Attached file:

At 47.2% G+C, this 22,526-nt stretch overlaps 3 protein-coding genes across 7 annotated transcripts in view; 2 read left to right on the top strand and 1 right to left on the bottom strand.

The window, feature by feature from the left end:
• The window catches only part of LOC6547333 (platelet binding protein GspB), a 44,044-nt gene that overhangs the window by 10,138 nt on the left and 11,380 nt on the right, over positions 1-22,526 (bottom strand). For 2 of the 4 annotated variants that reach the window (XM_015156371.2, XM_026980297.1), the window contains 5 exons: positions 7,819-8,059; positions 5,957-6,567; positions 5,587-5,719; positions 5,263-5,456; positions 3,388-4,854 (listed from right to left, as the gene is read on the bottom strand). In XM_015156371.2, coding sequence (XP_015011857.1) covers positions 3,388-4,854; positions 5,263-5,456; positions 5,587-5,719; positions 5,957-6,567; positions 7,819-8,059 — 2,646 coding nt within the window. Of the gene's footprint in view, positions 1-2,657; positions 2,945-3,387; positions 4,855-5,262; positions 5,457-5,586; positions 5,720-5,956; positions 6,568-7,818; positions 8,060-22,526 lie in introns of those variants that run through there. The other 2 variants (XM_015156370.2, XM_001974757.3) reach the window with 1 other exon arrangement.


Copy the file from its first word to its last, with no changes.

At 47.2% G+C, this 22,526-nt stretch overlaps 3 protein-coding genes across 7 annotated transcripts in view; 2 read left to right on the top strand and 1 right to left on the bottom strand.

The window, feature by feature from the left end:
• The window catches only part of LOC6547333 (platelet binding protein GspB), a 44,044-nt gene that overhangs the window by 10,138 nt on the left and 11,380 nt on the right, over positions 1-22,526 (bottom strand). For 2 of the 4 annotated variants that reach the window (XM_015156371.2, XM_026980297.1), the window contains 5 exons: positions 7,819-8,059; positions 5,957-6,567; positions 5,587-5,719; positions 5,263-5,456; positions 3,388-4,854 (listed from right to left, as the gene is read on the bottom strand). In XM_015156371.2, coding sequence (XP_015011857.1) covers positions 3,388-4,854; positions 5,263-5,456; positions 5,587-5,719; positions 5,957-6,567; positions 7,819-8,059 — 2,646 coding nt within the window. Of the gene's footprint in view, positions 1-2,657; positions 2,945-3,387; positions 4,855-5,262; positions 5,457-5,586; positions 5,720-5,956; positions 6,568-7,818; positions 8,060-22,526 lie in introns of those variants that run through there. The other 2 variants (XM_015156370.2, XM_001974757.3) reach the window with 1 other exon arrangement.